Retro computing with a touch of modern and the home for all things, retroCombs (aka Steven Combs).

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4 July 2015

BULLET REVIEW: NewTrent Airbender 3.0

by Steven B. Combs, Ph.D.

A little over a year ago I reviewed the NewTrent Airbender 2.0. About a week ago, NewTrent sent an offer to review an upgrade, the NewTrent Airbender 3.0. The main new feature is support for the iPad Air 2 as well as the original iPad Air (the model I own and use regularly). I wondered if there were significant improvements to the original 2.0 and accepted the offer. A couple of days later, it arrived.

I really like the original Airbender, although admittedly, I grew tired of the bulk and later moved to the more svelte Zagg iPad Air bluetooth keyboard. What I did miss from the original Airbender was the protection it afforded the iPad Air. The system felt like a tank. I expected no less from this newer model as visually it is identical to the original.

To review this upgrade, I will begin with the original pros and cons from the Airbender 2.0 bullet review and then comment on modifications. At the end of the bullet review, I include images of this new model. There really isn’t much difference so if you want to see the different configurations possible, I recommend you view my Airbender 2.0 review. Time for my bullet review below.


Huge price reduction. At less than $40 on Amazon, this keyboard is a steal.

This feature is still a rarity and one I am glad the Airbender 3.0 still supports.

As a matter of fact, the stability on this case is better than any other I have used and that is likely due to the fact that this thing is built like a tank and utilizes a support arm made of metal.

No change, but do look at the images in the previous post to understand how this works.

The one feature I miss the most from the Zagg I use currently.

Still no key for Spotlight, but let’s hope that feature is available in iOS 9.

This light and the others on the top of the keyboard provide visuals that are often not included on other keyboards.

Still very fast.

Keys are in locations that make typing on this reduced keyboard both comfortable and accurate. Additional system keys on the top row make access to other features quick and easy. This really is a good keyboard and the switches seem tighter than the previous version. The updated keyboard alone makes this case worth the upgrade.

If you use the Apple Keyboard, you will continue to find yourself at home on the Airbender 3.0.

Battery life continues to be excellent with this model.

Opening the box was a good experience. You feel like you are opening a premium product.


This case is still a beast and if you want protection for your iPad Air combined with maximum configuration flexibility, you will be able to overlook this. Added to this new model is a rubber latch to keep the keyboard and cover from opening accidentally. I really don’t like it (see image in gallery below). It sticks up when typing and gets in the way. I never had a problem with the 2.0 version so not sure why they included it on the 3.0.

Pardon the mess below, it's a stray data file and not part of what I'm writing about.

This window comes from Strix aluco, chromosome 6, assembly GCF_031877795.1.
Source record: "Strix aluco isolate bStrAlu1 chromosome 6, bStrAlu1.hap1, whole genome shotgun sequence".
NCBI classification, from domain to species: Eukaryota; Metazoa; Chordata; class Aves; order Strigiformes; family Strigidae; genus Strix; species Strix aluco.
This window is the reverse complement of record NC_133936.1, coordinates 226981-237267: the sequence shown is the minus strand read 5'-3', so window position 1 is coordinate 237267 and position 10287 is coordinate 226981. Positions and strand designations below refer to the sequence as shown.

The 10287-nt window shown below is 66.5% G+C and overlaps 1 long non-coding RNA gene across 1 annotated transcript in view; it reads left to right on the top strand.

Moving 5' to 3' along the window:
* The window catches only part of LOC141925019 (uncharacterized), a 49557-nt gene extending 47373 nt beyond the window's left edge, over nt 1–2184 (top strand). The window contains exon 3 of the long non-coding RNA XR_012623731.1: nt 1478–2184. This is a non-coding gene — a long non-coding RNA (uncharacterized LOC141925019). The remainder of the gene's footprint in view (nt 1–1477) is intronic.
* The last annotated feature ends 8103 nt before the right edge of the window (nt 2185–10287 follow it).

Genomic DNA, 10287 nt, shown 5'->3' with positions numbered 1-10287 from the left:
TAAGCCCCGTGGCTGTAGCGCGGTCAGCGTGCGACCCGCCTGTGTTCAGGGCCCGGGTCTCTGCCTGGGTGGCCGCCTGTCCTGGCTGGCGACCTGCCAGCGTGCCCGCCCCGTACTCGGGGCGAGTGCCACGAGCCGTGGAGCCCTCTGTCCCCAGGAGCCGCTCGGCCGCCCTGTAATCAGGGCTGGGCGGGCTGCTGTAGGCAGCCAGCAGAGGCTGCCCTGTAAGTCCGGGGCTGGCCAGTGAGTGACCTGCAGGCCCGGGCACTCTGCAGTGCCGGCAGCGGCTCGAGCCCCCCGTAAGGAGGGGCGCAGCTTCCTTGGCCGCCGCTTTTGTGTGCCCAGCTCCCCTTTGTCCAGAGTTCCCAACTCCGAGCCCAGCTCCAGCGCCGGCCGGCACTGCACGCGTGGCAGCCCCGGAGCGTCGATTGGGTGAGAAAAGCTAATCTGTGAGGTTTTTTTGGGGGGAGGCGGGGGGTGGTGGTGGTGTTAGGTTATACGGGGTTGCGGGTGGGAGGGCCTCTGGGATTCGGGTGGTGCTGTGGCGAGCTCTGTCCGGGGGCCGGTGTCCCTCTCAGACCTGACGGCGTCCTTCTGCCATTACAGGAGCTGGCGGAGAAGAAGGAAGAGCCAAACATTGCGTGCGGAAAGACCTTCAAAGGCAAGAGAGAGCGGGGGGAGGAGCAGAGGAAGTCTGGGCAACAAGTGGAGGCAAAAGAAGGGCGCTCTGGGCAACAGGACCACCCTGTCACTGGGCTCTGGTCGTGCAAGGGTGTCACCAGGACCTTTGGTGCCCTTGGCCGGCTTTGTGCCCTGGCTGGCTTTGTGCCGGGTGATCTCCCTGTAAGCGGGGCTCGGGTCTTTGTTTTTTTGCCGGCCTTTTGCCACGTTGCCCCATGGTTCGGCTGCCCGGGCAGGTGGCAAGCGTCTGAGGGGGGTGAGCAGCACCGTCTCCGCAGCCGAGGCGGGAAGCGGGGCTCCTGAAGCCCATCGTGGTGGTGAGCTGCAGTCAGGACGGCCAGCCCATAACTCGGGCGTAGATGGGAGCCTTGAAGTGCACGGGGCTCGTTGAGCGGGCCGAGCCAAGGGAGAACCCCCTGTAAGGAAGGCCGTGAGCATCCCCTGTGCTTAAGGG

I would disagree now. I was able to take the keyboard out of the box, charge and connect to my iPad Air in less than a few minutes. You really don’t need instructions for this thing.


This is an area I had hoped NewTrent would address. I get that it costs more; however, etching the keys would just complete the package and up the premium feel and quality of the product.

Which is another reason I like the Zagg, but at $40, do I really need to spend an additional $50 for this feature for the few times I need it?

That is unless you like tanks and as a retired Armor officer, I do!


After typing this bullet review on the Airbender 3.0, I find myself wanting to spend time with this keyboard again. I enjoy the feel of the keyboard and actually found I could type faster and more accurately on the Airbender 3.0 keyboard than I can on my new Macbook. The Airbender 3.0 is an excellent keyboard and case combination for the iPad Air and iPad Air 2 user. I stand by my original review that this is the best case and keyboard combination you can buy at $40 and despite the bulky case, can even hold its own against case and keyboard combinations costing $100 or more.


Below are some images of the Airbender 3.0. Comments are below each image.

NewTrent provides a premium packaging experience with their keyboard. ** The back of the box. ** There are few physical changes between the Airbender 2.0 and 3.0… ** …except for this new latch, which I find completely unnecessary and a nuisance while typing. ** The Airbender 3.0 without iPad Air. ** Still no etched keys. ** Quick access to indicators lights and controls make pairing and using the keyboard with the iPad Air a breeze. ** Pairing the iPad Air with the Airbender 3.0. ** I am holding the keyboard and iPad in place as it will tip over in the current configuration. To use, you must extend the support bar from the back. ** To use the support bar, you have to move this slider and then pull the support bar out of the back of the case. When the Airbender is new, this is a tight fit. It gets smoother with more use. ** Here’s a new physical feature, the NewTrent logo on the keyboard. This was not found on 2.0. *** This is what the system looks like from the back when you properly have the support bar in place. This support bar allows several angles of the screen.